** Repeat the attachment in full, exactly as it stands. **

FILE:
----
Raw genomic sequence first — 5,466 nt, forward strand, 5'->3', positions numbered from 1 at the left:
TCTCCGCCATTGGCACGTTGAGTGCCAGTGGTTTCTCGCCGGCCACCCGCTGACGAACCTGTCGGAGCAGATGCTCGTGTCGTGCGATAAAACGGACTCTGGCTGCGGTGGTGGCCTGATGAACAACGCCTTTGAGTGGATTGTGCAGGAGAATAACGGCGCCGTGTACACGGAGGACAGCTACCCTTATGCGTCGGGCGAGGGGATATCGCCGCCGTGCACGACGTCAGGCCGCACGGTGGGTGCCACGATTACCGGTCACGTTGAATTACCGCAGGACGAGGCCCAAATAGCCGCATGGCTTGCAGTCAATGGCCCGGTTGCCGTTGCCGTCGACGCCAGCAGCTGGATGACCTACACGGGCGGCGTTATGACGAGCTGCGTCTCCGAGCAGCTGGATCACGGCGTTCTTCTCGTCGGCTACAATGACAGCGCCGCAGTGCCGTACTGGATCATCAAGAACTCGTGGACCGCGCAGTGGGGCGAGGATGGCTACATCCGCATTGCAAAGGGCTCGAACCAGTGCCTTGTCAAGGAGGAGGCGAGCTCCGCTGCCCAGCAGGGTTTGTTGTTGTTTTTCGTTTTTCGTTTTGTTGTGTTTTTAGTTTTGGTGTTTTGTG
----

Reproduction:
Raw genomic sequence first — 5,466 nt, forward strand, 5'->3', positions numbered from 1 at the left:
TCTCCGCCATTGGCACGTTGAGTGCCAGTGGTTTCTCGCCGGCCACCCGCTGACGAACCTGTCGGAGCAGATGCTCGTGTCGTGCGATAAAACGGACTCTGGCTGCGGTGGTGGCCTGATGAACAACGCCTTTGAGTGGATTGTGCAGGAGAATAACGGCGCCGTGTACACGGAGGACAGCTACCCTTATGCGTCGGGCGAGGGGATATCGCCGCCGTGCACGACGTCAGGCCGCACGGTGGGTGCCACGATTACCGGTCACGTTGAATTACCGCAGGACGAGGCCCAAATAGCCGCATGGCTTGCAGTCAATGGCCCGGTTGCCGTTGCCGTCGACGCCAGCAGCTGGATGACCTACACGGGCGGCGTTATGACGAGCTGCGTCTCCGAGCAGCTGGATCACGGCGTTCTTCTCGTCGGCTACAATGACAGCGCCGCAGTGCCGTACTGGATCATCAAGAACTCGTGGACCGCGCAGTGGGGCGAGGATGGCTACATCCGCATTGCAAAGGGCTCGAACCAGTGCCTTGTCAAGGAGGAGGCGAGCTCCGCTGCCCAGCAGGGTTTGTTGTTGTTTTTCGTTTTTCGTTTTGTTGTGTTTTTAGTTTTGGTGTTTTGTG